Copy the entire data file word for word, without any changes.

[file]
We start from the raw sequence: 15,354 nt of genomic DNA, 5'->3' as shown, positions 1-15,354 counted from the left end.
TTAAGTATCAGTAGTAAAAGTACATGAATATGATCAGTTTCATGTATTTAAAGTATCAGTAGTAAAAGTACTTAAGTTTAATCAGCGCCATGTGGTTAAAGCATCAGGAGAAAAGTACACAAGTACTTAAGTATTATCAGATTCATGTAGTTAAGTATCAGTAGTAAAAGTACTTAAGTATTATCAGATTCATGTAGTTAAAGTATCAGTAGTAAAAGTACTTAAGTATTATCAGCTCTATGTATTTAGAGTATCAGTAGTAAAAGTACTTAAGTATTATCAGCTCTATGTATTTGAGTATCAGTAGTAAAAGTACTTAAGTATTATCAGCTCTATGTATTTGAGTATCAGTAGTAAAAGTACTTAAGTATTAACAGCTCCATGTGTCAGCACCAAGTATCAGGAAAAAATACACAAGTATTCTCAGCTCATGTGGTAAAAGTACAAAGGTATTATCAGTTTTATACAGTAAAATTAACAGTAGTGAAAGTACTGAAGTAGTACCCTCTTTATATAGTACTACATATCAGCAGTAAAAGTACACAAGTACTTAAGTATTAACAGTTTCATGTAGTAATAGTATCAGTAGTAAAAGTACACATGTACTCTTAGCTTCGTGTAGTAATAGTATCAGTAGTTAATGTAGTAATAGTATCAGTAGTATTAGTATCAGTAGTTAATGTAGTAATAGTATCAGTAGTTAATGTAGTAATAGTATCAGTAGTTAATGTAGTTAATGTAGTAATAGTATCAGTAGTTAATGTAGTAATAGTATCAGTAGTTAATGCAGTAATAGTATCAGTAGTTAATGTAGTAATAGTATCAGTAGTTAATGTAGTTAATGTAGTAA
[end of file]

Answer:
We start from the raw sequence: 15,354 nt of genomic DNA, 5'->3' as shown, positions 1-15,354 counted from the left end.
TTAAGTATCAGTAGTAAAAGTACATGAATATGATCAGTTTCATGTATTTAAAGTATCAGTAGTAAAAGTACTTAAGTTTAATCAGCGCCATGTGGTTAAAGCATCAGGAGAAAAGTACACAAGTACTTAAGTATTATCAGATTCATGTAGTTAAGTATCAGTAGTAAAAGTACTTAAGTATTATCAGATTCATGTAGTTAAAGTATCAGTAGTAAAAGTACTTAAGTATTATCAGCTCTATGTATTTAGAGTATCAGTAGTAAAAGTACTTAAGTATTATCAGCTCTATGTATTTGAGTATCAGTAGTAAAAGTACTTAAGTATTATCAGCTCTATGTATTTGAGTATCAGTAGTAAAAGTACTTAAGTATTAACAGCTCCATGTGTCAGCACCAAGTATCAGGAAAAAATACACAAGTATTCTCAGCTCATGTGGTAAAAGTACAAAGGTATTATCAGTTTTATACAGTAAAATTAACAGTAGTGAAAGTACTGAAGTAGTACCCTCTTTATATAGTACTACATATCAGCAGTAAAAGTACACAAGTACTTAAGTATTAACAGTTTCATGTAGTAATAGTATCAGTAGTAAAAGTACACATGTACTCTTAGCTTCGTGTAGTAATAGTATCAGTAGTTAATGTAGTAATAGTATCAGTAGTATTAGTATCAGTAGTTAATGTAGTAATAGTATCAGTAGTTAATGTAGTAATAGTATCAGTAGTTAATGTAGTTAATGTAGTAATAGTATCAGTAGTTAATGTAGTAATAGTATCAGTAGTTAATGCAGTAATAGTATCAGTAGTTAATGTAGTAATAGTATCAGTAGTTAATGTAGTTAATGTAGTAA